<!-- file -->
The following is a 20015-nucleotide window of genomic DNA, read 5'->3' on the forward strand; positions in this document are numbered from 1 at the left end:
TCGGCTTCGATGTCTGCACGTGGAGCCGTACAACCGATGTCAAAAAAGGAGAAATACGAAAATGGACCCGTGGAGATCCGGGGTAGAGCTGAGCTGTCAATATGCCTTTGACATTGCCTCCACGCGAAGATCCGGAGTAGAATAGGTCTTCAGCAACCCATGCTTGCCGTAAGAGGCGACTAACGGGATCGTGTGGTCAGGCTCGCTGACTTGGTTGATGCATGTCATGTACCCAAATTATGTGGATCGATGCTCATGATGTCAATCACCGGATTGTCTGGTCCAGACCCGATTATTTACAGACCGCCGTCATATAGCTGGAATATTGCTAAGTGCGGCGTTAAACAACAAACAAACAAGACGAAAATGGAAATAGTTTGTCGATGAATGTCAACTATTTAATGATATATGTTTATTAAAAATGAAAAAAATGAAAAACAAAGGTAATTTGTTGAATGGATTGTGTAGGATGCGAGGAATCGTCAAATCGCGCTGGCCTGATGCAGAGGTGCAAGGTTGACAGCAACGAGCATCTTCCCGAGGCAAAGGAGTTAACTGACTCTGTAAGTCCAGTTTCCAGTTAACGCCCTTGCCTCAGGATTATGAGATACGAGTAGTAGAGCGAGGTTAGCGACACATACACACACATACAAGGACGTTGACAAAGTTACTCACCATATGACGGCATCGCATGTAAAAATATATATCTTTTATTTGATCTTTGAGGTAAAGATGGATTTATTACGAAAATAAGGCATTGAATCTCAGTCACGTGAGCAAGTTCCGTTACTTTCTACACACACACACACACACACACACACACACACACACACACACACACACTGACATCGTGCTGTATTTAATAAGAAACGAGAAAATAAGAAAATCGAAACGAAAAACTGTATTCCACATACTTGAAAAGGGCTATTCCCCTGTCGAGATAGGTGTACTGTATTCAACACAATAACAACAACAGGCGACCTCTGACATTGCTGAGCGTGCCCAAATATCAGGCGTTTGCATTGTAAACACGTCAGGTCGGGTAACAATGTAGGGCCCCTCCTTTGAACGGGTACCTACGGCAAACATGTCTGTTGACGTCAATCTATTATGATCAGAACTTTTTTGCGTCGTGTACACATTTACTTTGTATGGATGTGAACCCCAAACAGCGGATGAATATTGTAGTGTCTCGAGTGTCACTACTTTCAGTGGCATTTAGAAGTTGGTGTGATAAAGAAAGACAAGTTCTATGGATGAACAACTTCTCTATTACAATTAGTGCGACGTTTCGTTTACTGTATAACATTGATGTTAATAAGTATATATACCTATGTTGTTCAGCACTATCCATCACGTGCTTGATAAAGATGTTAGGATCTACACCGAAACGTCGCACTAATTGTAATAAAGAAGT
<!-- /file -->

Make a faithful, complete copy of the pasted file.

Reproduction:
The following is a 20015-nucleotide window of genomic DNA, read 5'->3' on the forward strand; positions in this document are numbered from 1 at the left end:
TCGGCTTCGATGTCTGCACGTGGAGCCGTACAACCGATGTCAAAAAAGGAGAAATACGAAAATGGACCCGTGGAGATCCGGGGTAGAGCTGAGCTGTCAATATGCCTTTGACATTGCCTCCACGCGAAGATCCGGAGTAGAATAGGTCTTCAGCAACCCATGCTTGCCGTAAGAGGCGACTAACGGGATCGTGTGGTCAGGCTCGCTGACTTGGTTGATGCATGTCATGTACCCAAATTATGTGGATCGATGCTCATGATGTCAATCACCGGATTGTCTGGTCCAGACCCGATTATTTACAGACCGCCGTCATATAGCTGGAATATTGCTAAGTGCGGCGTTAAACAACAAACAAACAAGACGAAAATGGAAATAGTTTGTCGATGAATGTCAACTATTTAATGATATATGTTTATTAAAAATGAAAAAAATGAAAAACAAAGGTAATTTGTTGAATGGATTGTGTAGGATGCGAGGAATCGTCAAATCGCGCTGGCCTGATGCAGAGGTGCAAGGTTGACAGCAACGAGCATCTTCCCGAGGCAAAGGAGTTAACTGACTCTGTAAGTCCAGTTTCCAGTTAACGCCCTTGCCTCAGGATTATGAGATACGAGTAGTAGAGCGAGGTTAGCGACACATACACACACATACAAGGACGTTGACAAAGTTACTCACCATATGACGGCATCGCATGTAAAAATATATATCTTTTATTTGATCTTTGAGGTAAAGATGGATTTATTACGAAAATAAGGCATTGAATCTCAGTCACGTGAGCAAGTTCCGTTACTTTCTACACACACACACACACACACACACACACACACACACACACACACACACTGACATCGTGCTGTATTTAATAAGAAACGAGAAAATAAGAAAATCGAAACGAAAAACTGTATTCCACATACTTGAAAAGGGCTATTCCCCTGTCGAGATAGGTGTACTGTATTCAACACAATAACAACAACAGGCGACCTCTGACATTGCTGAGCGTGCCCAAATATCAGGCGTTTGCATTGTAAACACGTCAGGTCGGGTAACAATGTAGGGCCCCTCCTTTGAACGGGTACCTACGGCAAACATGTCTGTTGACGTCAATCTATTATGATCAGAACTTTTTTGCGTCGTGTACACATTTACTTTGTATGGATGTGAACCCCAAACAGCGGATGAATATTGTAGTGTCTCGAGTGTCACTACTTTCAGTGGCATTTAGAAGTTGGTGTGATAAAGAAAGACAAGTTCTATGGATGAACAACTTCTCTATTACAATTAGTGCGACGTTTCGTTTACTGTATAACATTGATGTTAATAAGTATATATACCTATGTTGTTCAGCACTATCCATCACGTGCTTGATAAAGATGTTAGGATCTACACCGAAACGTCGCACTAATTGTAATAAAGAAGT